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  Minor Characters in Your Story - Do You Really Need Them?
By Mervyn Love

You've got a great idea for a story. You grab your pen and paper and scribble away furiously for an hour. You pause for breath, read the resultant pages and discover that your tale has sixteen characters and a stray dog. Oh, dear! Time for some axe wielding.

In a short story you have between 800 and 3,000 words, on average, in which to tell your tale. You can't afford to introduce a cast of epic proportions. They simply won't fit in.

So what must you do, what principles must you abide by to get the balance right? Let's look at one or two examples.

Principle 1 - As often as possible cut them out.

Your main character is John and you write: 'John opened the door. It was Reg Bigley, the postman, with a parcel.'

Giving the postman a name makes him a 'Character' and, as a result, in the minds of your readers he has assumed a visual reality. Your readers see the name 'Reg Bigley' and immediately see in their mind's eye the kind of person that name means to them. It will differ from reader to reader of course, but giving a character a name will have that effect.

If you write: 'John opened the door. It was the postman with a parcel' then we just have a nebulous 'postman' with no connotations for building a persona out of.

In this scenario I am assuming the parcel is the significant factor, and if you can get away without the actual appearance of the postman, so much the better.

So you could write: 'John was in a quandary. The postman had brought the parcel that morning, but the contents were decidedly not what he was expecting'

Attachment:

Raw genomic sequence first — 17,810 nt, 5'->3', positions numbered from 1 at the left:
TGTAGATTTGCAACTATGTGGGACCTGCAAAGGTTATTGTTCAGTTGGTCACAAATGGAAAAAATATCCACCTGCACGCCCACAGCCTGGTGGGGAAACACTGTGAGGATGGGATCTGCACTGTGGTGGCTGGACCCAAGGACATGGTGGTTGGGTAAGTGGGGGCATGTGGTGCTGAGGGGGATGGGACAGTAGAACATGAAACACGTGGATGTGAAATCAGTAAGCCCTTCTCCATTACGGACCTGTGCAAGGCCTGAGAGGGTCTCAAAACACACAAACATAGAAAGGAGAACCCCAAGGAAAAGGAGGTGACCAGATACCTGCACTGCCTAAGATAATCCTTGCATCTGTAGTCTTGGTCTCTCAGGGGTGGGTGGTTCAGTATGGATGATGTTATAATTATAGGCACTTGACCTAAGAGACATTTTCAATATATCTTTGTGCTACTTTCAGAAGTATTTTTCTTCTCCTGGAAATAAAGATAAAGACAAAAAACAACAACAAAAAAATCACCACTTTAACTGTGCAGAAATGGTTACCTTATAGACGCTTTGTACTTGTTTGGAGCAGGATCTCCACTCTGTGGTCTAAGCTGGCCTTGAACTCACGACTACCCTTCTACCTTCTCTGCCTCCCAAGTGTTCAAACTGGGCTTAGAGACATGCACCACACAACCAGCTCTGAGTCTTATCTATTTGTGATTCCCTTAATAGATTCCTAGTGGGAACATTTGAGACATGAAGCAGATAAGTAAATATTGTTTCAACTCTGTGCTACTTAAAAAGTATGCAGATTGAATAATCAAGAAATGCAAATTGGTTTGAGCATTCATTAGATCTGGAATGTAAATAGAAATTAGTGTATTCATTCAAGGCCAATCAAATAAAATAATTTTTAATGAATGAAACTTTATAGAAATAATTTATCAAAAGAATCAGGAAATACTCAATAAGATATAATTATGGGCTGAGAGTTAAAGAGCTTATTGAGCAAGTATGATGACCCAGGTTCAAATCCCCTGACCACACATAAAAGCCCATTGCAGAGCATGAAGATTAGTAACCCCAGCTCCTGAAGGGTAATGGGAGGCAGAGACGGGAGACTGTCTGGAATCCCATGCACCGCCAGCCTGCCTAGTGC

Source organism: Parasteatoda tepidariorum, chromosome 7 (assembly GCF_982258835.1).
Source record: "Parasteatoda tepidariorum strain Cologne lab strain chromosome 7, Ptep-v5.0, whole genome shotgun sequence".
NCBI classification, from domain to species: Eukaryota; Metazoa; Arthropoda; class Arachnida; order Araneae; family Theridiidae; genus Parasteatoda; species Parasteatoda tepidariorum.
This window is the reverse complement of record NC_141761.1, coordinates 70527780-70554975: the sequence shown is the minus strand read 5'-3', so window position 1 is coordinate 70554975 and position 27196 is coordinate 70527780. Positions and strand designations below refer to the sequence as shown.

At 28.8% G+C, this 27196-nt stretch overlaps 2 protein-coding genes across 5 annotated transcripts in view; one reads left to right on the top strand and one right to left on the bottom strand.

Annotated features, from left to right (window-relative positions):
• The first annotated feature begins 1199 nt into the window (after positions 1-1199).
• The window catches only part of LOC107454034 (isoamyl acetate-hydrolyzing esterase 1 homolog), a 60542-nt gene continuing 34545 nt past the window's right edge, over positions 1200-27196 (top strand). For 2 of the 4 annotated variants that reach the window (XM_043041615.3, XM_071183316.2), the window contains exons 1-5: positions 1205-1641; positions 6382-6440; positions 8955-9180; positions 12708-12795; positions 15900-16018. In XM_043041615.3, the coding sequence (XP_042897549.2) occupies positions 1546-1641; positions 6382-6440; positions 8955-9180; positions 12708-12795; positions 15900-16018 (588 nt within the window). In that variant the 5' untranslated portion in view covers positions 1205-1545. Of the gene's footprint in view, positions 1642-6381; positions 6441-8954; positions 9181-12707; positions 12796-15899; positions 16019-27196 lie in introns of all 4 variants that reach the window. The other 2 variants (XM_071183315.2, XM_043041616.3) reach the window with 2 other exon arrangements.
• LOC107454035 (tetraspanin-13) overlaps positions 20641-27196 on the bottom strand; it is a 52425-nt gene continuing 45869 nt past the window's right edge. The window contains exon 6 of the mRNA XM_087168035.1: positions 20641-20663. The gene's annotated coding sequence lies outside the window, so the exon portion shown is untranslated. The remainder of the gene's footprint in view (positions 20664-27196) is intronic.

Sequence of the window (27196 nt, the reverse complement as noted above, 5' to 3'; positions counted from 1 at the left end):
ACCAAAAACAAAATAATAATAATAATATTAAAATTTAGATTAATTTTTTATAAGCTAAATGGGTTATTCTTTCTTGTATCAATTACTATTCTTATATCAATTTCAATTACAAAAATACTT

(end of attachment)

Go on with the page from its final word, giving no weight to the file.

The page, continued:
Lesson: Don't give minor 'walk on' characters names, and if you can do without them altogether, do so.

Principle 2 - Do they have a plot turning role?

Let's develop John and the postman again. This time you write:

'John opened the door. It was Reg Bigley, the postman, delivering a parcel.

"Hello Reg, what is it this time?"

"Another for your DVD collection I reckon, John."

"You could be right. Got time for a cup of tea?"

"Ta very much."

Now you are giving Reg more than a 'walk on' role, plus we have the beginnings of a personality. This poses some questions. Does Reg play a serious part in the actual plot? Does he have some knowledge about the parcel that will have a bearing on the plot? Is he going to appear more than once? How many cups of tea will he drink?

If the parcel is significant, as we have assumed, but Reg only appears once and is then forgotten, keep him simply as the postman with no name. If Reg will contribute to the plot in some way, or if his conversation with John will bring something pertinent to light, then giving him a name and a personality will work so long as you don't overdo it.

If you are bringing Reg back later in the story with an important contribution to make, then OK. Just refrain from giving him a wife, four kids and a guinea pig.

Lesson: A character must add significantly to the plot to make them worth the precious word count they're going to take up in the story. If they don't, keep him or her low key and anonymous at most.

Keeping lesser characters to a minimum will result in a sharper, more focused story for your readers to enjoy.

Mervyn Love offers a warm welcome and a stress free zone for all writers at his website:
http://www.WritersReign.co.uk Here you can relax and browse pages of advice, resources, competition listing, markets and much more. His free Article Writing Course has proved extremely popular, so why not sign up now while you're thinking about it? http://www.writersreign.co.uk/WRac.html


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    Novel Writing tips for fiction writers